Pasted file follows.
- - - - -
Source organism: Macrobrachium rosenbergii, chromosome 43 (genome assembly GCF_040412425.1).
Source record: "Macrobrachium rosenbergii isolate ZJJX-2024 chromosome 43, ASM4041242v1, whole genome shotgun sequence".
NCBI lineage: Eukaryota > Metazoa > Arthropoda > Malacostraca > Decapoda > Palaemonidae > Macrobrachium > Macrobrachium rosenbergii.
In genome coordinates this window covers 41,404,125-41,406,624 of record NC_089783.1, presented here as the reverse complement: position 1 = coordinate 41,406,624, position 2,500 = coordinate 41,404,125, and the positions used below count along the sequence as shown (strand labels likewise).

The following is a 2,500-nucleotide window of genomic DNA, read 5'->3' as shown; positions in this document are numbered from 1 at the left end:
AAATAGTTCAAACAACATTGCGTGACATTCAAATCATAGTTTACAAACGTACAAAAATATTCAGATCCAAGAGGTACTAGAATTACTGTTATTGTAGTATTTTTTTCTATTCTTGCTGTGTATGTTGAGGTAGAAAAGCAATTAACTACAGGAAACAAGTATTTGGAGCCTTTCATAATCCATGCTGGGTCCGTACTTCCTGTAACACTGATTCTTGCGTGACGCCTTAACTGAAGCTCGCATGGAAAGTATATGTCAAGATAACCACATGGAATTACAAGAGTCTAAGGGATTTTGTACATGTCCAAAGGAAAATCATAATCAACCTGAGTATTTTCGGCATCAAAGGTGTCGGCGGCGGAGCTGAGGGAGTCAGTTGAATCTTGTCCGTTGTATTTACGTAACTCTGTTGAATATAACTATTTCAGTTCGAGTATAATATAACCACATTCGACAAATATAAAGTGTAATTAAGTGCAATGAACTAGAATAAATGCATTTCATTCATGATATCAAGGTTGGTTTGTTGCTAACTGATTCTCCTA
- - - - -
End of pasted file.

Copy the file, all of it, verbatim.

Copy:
Source organism: Macrobrachium rosenbergii, chromosome 43 (genome assembly GCF_040412425.1).
Source record: "Macrobrachium rosenbergii isolate ZJJX-2024 chromosome 43, ASM4041242v1, whole genome shotgun sequence".
NCBI lineage: Eukaryota > Metazoa > Arthropoda > Malacostraca > Decapoda > Palaemonidae > Macrobrachium > Macrobrachium rosenbergii.
In genome coordinates this window covers 41,404,125-41,406,624 of record NC_089783.1, presented here as the reverse complement: position 1 = coordinate 41,406,624, position 2,500 = coordinate 41,404,125, and the positions used below count along the sequence as shown (strand labels likewise).

The following is a 2,500-nucleotide window of genomic DNA, read 5'->3' as shown; positions in this document are numbered from 1 at the left end:
AAATAGTTCAAACAACATTGCGTGACATTCAAATCATAGTTTACAAACGTACAAAAATATTCAGATCCAAGAGGTACTAGAATTACTGTTATTGTAGTATTTTTTTCTATTCTTGCTGTGTATGTTGAGGTAGAAAAGCAATTAACTACAGGAAACAAGTATTTGGAGCCTTTCATAATCCATGCTGGGTCCGTACTTCCTGTAACACTGATTCTTGCGTGACGCCTTAACTGAAGCTCGCATGGAAAGTATATGTCAAGATAACCACATGGAATTACAAGAGTCTAAGGGATTTTGTACATGTCCAAAGGAAAATCATAATCAACCTGAGTATTTTCGGCATCAAAGGTGTCGGCGGCGGAGCTGAGGGAGTCAGTTGAATCTTGTCCGTTGTATTTACGTAACTCTGTTGAATATAACTATTTCAGTTCGAGTATAATATAACCACATTCGACAAATATAAAGTGTAATTAAGTGCAATGAACTAGAATAAATGCATTTCATTCATGATATCAAGGTTGGTTTGTTGCTAACTGATTCTCCTA